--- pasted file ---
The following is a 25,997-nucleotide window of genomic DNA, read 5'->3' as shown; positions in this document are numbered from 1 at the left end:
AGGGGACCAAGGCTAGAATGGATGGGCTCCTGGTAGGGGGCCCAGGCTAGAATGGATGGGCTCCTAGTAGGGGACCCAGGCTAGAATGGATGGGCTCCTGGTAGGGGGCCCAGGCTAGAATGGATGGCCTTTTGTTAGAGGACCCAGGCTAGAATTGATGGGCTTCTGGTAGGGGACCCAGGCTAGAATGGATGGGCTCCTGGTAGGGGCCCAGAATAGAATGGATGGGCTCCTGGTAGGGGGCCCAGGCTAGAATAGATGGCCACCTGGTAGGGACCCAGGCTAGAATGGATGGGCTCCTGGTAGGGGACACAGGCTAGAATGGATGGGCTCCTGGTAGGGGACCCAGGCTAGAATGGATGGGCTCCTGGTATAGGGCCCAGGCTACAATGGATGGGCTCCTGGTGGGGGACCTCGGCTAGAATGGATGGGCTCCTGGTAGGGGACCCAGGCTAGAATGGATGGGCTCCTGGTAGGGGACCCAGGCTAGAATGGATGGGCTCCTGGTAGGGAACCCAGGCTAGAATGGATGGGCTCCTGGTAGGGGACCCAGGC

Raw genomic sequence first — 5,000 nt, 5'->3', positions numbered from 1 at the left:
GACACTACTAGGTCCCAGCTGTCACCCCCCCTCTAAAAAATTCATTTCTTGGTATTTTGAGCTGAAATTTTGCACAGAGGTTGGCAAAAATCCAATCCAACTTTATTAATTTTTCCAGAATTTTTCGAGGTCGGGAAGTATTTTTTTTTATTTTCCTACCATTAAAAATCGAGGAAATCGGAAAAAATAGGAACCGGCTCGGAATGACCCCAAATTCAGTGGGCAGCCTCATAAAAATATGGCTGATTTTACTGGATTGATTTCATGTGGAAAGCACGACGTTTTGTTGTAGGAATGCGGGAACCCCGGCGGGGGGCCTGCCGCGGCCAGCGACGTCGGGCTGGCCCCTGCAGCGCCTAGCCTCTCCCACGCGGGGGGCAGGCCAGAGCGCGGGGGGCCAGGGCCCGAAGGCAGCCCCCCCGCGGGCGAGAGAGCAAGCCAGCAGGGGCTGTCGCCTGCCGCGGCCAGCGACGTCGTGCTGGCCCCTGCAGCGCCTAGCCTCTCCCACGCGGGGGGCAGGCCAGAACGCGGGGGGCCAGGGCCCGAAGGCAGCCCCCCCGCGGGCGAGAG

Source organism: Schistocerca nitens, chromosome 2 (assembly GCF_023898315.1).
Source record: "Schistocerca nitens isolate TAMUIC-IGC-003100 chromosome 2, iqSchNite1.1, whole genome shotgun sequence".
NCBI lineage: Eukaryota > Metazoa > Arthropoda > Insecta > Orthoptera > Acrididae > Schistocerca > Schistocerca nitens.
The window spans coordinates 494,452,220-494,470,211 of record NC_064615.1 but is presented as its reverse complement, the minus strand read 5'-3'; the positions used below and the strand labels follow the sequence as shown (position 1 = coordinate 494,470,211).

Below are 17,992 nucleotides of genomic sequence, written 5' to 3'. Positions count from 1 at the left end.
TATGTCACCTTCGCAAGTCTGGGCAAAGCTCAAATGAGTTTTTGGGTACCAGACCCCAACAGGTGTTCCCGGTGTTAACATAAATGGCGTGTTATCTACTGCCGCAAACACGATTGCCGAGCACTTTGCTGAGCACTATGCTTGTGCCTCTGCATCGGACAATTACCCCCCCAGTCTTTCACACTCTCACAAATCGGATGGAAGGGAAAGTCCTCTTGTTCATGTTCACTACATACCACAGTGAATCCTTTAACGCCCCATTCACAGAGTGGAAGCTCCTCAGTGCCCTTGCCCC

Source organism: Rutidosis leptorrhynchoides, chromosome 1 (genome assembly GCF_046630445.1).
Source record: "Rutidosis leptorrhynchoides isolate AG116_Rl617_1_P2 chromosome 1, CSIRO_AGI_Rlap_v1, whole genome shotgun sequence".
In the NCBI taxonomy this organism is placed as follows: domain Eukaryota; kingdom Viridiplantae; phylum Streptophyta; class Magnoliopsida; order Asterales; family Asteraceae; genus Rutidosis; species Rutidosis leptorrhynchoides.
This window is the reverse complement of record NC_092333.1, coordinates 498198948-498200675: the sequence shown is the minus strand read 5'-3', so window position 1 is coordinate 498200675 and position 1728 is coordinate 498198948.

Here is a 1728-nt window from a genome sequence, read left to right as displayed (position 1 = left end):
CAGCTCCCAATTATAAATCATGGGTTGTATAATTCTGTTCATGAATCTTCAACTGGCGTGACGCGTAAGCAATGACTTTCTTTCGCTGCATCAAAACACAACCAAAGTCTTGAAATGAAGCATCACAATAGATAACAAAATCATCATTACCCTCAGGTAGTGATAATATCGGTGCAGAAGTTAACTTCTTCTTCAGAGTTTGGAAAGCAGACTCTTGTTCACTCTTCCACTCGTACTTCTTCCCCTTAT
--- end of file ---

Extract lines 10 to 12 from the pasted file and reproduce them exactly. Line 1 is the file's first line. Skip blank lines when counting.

TATGTCACCTTCGCAAGTCTGGGCAAAGCTCAAATGAGTTTTTGGGTACCAGACCCCAACAGGTGTTCCCGGTGTTAACATAAATGGCGTGTTATCTACTGCCGCAAACACGATTGCCGAGCACTTTGCTGAGCACTATGCTTGTGCCTCTGCATCGGACAATTACCCCCCCAGTCTTTCACACTCTCACAAATCGGATGGAAGGGAAAGTCCTCTTGTTCATGTTCACTACATACCACAGTGAATCCTTTAACGCCCCATTCACAGAGTGGAAGCTCCTCAGTGCCCTTGCCCC

Source organism: Rutidosis leptorrhynchoides, chromosome 1 (genome assembly GCF_046630445.1).
Source record: "Rutidosis leptorrhynchoides isolate AG116_Rl617_1_P2 chromosome 1, CSIRO_AGI_Rlap_v1, whole genome shotgun sequence".